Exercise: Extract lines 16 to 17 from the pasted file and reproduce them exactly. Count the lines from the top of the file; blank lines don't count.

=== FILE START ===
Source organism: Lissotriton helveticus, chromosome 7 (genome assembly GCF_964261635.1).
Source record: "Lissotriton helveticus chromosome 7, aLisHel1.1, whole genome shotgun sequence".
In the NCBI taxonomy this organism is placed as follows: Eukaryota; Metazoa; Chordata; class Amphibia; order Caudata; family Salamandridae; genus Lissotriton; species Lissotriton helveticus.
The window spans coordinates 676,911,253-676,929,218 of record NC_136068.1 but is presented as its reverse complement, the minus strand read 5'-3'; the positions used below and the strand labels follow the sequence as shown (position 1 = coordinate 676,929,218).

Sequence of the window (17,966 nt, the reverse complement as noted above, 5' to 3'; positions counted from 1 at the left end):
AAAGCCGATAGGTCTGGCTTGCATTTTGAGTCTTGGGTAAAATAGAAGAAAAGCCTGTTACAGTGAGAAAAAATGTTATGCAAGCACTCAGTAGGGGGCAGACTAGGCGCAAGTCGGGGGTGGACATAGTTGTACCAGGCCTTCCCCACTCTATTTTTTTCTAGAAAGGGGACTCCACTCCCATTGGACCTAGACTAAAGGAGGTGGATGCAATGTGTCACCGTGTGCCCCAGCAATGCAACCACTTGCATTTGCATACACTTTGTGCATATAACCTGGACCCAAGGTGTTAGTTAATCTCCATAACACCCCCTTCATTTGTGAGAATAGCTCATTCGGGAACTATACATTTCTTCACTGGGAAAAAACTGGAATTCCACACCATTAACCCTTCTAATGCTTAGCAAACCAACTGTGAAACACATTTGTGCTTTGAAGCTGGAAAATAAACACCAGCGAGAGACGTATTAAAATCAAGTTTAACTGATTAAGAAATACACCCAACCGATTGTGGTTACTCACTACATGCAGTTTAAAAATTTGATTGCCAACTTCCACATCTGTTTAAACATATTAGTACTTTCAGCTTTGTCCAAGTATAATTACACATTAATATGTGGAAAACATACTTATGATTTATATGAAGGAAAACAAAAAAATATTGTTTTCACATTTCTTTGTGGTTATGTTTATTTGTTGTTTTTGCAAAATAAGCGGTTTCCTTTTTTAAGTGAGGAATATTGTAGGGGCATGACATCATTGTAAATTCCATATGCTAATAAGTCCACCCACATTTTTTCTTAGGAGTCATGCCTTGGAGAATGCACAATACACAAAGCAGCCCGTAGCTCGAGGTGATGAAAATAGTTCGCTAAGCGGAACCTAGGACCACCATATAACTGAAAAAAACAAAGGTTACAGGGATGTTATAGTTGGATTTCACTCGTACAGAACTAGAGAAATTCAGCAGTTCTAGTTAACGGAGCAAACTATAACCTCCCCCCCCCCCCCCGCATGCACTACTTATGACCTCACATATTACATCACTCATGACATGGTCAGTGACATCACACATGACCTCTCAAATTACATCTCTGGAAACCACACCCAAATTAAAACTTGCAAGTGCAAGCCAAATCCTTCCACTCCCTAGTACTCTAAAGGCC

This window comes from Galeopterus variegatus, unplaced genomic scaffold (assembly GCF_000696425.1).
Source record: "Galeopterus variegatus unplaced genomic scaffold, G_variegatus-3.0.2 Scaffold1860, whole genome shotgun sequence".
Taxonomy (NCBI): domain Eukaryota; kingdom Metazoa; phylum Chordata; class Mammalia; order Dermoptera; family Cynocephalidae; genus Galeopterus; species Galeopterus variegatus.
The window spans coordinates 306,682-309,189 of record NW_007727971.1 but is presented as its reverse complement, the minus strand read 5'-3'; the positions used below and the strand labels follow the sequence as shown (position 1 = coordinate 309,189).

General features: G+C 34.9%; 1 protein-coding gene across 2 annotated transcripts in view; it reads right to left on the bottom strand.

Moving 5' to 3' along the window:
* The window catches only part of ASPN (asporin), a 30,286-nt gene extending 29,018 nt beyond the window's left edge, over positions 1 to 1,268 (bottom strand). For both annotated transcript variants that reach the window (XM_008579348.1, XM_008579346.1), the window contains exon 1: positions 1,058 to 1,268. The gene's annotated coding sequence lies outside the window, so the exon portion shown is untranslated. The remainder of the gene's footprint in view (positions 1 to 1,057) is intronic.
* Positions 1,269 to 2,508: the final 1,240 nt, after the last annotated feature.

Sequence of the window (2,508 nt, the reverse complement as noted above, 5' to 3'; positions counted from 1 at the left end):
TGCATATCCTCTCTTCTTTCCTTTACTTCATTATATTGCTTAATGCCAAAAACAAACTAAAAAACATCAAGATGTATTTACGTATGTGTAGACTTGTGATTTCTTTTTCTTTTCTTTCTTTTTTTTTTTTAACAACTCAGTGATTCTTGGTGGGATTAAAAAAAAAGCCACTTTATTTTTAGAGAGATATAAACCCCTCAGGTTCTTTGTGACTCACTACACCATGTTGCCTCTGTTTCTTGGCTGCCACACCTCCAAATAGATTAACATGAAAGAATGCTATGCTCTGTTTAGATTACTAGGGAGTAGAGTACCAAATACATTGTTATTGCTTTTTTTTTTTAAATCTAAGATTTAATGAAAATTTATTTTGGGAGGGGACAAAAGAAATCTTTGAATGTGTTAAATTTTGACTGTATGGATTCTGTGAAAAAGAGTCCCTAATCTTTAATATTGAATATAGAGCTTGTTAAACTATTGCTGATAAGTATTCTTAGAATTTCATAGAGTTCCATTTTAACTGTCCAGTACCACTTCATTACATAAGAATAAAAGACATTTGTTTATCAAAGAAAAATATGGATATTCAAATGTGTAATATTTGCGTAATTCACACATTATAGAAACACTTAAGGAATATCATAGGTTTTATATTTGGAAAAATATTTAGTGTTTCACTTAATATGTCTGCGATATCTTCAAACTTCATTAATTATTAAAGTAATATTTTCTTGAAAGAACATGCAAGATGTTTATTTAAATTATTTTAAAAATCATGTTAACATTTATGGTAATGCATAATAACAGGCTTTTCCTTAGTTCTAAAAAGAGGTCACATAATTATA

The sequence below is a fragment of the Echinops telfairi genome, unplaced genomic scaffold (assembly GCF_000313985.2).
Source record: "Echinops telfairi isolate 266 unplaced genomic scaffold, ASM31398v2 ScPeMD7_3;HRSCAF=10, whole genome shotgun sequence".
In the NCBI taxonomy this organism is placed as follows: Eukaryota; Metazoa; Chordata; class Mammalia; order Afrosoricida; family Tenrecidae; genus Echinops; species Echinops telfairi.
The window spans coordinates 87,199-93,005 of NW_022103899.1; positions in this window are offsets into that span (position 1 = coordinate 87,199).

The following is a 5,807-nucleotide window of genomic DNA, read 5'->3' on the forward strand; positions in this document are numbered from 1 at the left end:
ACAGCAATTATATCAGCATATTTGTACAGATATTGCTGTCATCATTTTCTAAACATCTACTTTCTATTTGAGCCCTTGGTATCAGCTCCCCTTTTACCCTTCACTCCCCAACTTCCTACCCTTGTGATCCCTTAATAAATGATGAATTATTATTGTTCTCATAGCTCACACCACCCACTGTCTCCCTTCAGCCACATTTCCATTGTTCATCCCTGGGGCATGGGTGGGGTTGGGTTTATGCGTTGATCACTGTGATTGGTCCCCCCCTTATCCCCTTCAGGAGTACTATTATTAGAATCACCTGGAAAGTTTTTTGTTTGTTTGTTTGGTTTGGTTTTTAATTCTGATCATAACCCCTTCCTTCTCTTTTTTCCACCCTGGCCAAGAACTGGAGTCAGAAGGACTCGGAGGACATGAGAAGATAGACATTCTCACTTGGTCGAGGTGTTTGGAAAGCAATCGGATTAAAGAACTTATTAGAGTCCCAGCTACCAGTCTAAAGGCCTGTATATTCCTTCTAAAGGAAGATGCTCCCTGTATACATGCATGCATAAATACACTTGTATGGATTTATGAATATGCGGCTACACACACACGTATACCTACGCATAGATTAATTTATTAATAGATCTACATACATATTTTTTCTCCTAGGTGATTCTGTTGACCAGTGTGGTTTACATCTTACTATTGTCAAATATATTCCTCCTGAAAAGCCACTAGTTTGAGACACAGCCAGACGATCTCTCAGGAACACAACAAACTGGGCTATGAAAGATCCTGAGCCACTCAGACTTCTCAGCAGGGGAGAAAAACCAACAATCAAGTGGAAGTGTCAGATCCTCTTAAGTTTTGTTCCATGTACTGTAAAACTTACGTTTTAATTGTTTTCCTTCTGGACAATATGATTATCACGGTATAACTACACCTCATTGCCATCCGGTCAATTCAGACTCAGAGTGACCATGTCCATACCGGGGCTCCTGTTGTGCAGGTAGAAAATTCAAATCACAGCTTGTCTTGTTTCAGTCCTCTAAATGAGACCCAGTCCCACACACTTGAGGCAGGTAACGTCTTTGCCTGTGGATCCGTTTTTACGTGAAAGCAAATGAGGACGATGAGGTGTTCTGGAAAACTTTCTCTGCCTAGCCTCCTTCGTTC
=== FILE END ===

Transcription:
TGCATATCCTCTCTTCTTTCCTTTACTTCATTATATTGCTTAATGCCAAAAACAAACTAAAAAACATCAAGATGTATTTACGTATGTGTAGACTTGTGATTTCTTTTTCTTTTCTTTCTTTTTTTTTTTTAACAACTCAGTGATTCTTGGTGGGATTAAAAAAAAAGCCACTTTATTTTTAGAGAGATATAAACCCCTCAGGTTCTTTGTGACTCACTACACCATGTTGCCTCTGTTTCTTGGCTGCCACACCTCCAAATAGATTAACATGAAAGAATGCTATGCTCTGTTTAGATTACTAGGGAGTAGAGTACCAAATACATTGTTATTGCTTTTTTTTTTTAAATCTAAGATTTAATGAAAATTTATTTTGGGAGGGGACAAAAGAAATCTTTGAATGTGTTAAATTTTGACTGTATGGATTCTGTGAAAAAGAGTCCCTAATCTTTAATATTGAATATAGAGCTTGTTAAACTATTGCTGATAAGTATTCTTAGAATTTCATAGAGTTCCATTTTAACTGTCCAGTACCACTTCATTACATAAGAATAAAAGACATTTGTTTATCAAAGAAAAATATGGATATTCAAATGTGTAATATTTGCGTAATTCACACATTATAGAAACACTTAAGGAATATCATAGGTTTTATATTTGGAAAAATATTTAGTGTTTCACTTAATATGTCTGCGATATCTTCAAACTTCATTAATTATTAAAGTAATATTTTCTTGAAAGAACATGCAAGATGTTTATTTAAATTATTTTAAAAATCATGTTAACATTTATGGTAATGCATAATAACAGGCTTTTCCTTAGTTCTAAAAAGAGGTCACATAATTATA

The sequence below is a fragment of the Echinops telfairi genome, unplaced genomic scaffold (assembly GCF_000313985.2).